Wednesday, February 10, 2016

Roman shades from mini blinds.

With so many themes of love around the Internet, it's only right that I share my love for blackout curtains.  I lined the curtains in the guest room and one set of curtains in our bedroom, so the logical next step was the office, which doubles as another guest room with its twin bed.  The true logical next step would probably be the second set of curtains in our bedroom.  I am debating those, I'm just afraid I would never wake up if it's too dark and comfortable.  

The office had roller bamboo shades, or shades that looked like bamboo.  Lots of texture, but virtually no light blocking.  I really had to search my pictures for a before shot here, and then nearly missed the shade because it virtually disappeared in the day.  Ignore the bad cat.  It was disappointing, but predictable, because I bought them quickly and was looking at style over function.  

All that was before blackout curtains proved to actually work.

I wasn't about to line the see-through roller shades with blackout fabric because, again, style, or lack thereof in this case.  My go-to long curtains wouldn't work in this room because of the desk.  My only option was roman shades.  I think.  All research on this topic was done in my head, so there may be another great option out there that I don't know about.  Please don't tell me yet though, I still want to bask in the glory of these curtains for a little while yet. 

I knew I would make the curtains because I've never seen an off-the-shelf curtain fabric that I've liked.  Again, I spend very little time looking at those sorts of things, so my lack of options are directly proportional to the lack of effort and time.  I poked around on the Internet and figured I would follow Martha's instructions.  As I usually do, I left the web page open on my computer for a week, my computer slowed from lack of shutdown (but how would I find the page again otherwise?) and I finally forced myself to read the tutorial.  It was going to be hard.  The comments were discouraging, and with the aforementioned lack of patience, it was out of my wheelhouse.  After more searching, I found a great tutorial on Honestly WTF, which I honestly don't read enough.  I can't decide if I intended on that pun. 

I followed the tutorial exactly, making only a tiny adjustment at the end in order to wrap the fabric around the mount when finally hanging these on the wall.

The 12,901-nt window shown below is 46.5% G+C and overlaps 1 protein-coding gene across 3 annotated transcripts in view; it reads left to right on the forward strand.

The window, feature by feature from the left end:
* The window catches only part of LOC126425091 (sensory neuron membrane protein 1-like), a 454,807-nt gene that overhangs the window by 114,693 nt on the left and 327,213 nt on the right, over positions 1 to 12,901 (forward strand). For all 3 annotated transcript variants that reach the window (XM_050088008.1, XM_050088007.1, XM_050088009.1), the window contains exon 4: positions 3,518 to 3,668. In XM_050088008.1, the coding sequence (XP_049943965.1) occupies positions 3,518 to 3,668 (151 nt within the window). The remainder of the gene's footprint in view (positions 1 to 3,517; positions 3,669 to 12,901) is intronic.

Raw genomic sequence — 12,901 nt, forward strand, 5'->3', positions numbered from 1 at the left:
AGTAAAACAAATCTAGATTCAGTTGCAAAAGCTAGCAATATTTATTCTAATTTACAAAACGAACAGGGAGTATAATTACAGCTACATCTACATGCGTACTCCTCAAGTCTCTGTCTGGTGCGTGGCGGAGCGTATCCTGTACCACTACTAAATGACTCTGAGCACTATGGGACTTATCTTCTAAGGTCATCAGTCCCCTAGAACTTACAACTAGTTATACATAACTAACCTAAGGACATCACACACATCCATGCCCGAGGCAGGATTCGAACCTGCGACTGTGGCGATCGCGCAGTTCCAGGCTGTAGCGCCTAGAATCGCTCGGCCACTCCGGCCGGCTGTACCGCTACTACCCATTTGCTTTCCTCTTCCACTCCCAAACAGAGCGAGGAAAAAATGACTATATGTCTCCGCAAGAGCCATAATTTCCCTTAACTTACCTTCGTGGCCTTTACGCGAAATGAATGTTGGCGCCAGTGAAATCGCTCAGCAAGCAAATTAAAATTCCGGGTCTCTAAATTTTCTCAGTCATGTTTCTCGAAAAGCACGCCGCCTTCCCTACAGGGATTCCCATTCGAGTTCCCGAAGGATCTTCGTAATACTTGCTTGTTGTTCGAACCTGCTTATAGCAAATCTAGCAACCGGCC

At first, I also left the roller shade underneath.  I thought I'd like the layering, but on a skinny window, it was too much.  It's also worth mentioning that the roller shades stopped rolling up.  It became a manual roll, and when underneath another shade, that's more work than necessary.  Those were removed, so I have another wood filling, sanding and painting project in my future.   For posterity purposes, here's a terrible picture obviously taken at nighttime.   

The fabric is from Minted.  I'm obsessed with that site, and launched myself at it when I learned they were starting fabric options.  It's more and more difficult to validate pillow purchases, but a window shade application was new and exciting. 

I'm so pleased.  Sew pleased? The tutorial required more precision than I usually exhibit in matters of sewing, but it was necessary when my fabric was exactly two inches wider than the window.  I'm extremely proud that I didn't mess this up.   

That being said, the measurements are precise and the shade is the exact size of the window.  The lack of overlap means there's a bit of light that sneaks through, but even still, the impact is impressive.  This is mid-morning, with the other window open to cast enough light to take a picture.  I even pulled the bottom of this window shade up a bit to get some more light.

Now to address the glaringly obvious need for crown.


  1. i feel like the crown comment is a dig

    1. Au contraire! A dig would name you and ask why it hasn't been done.


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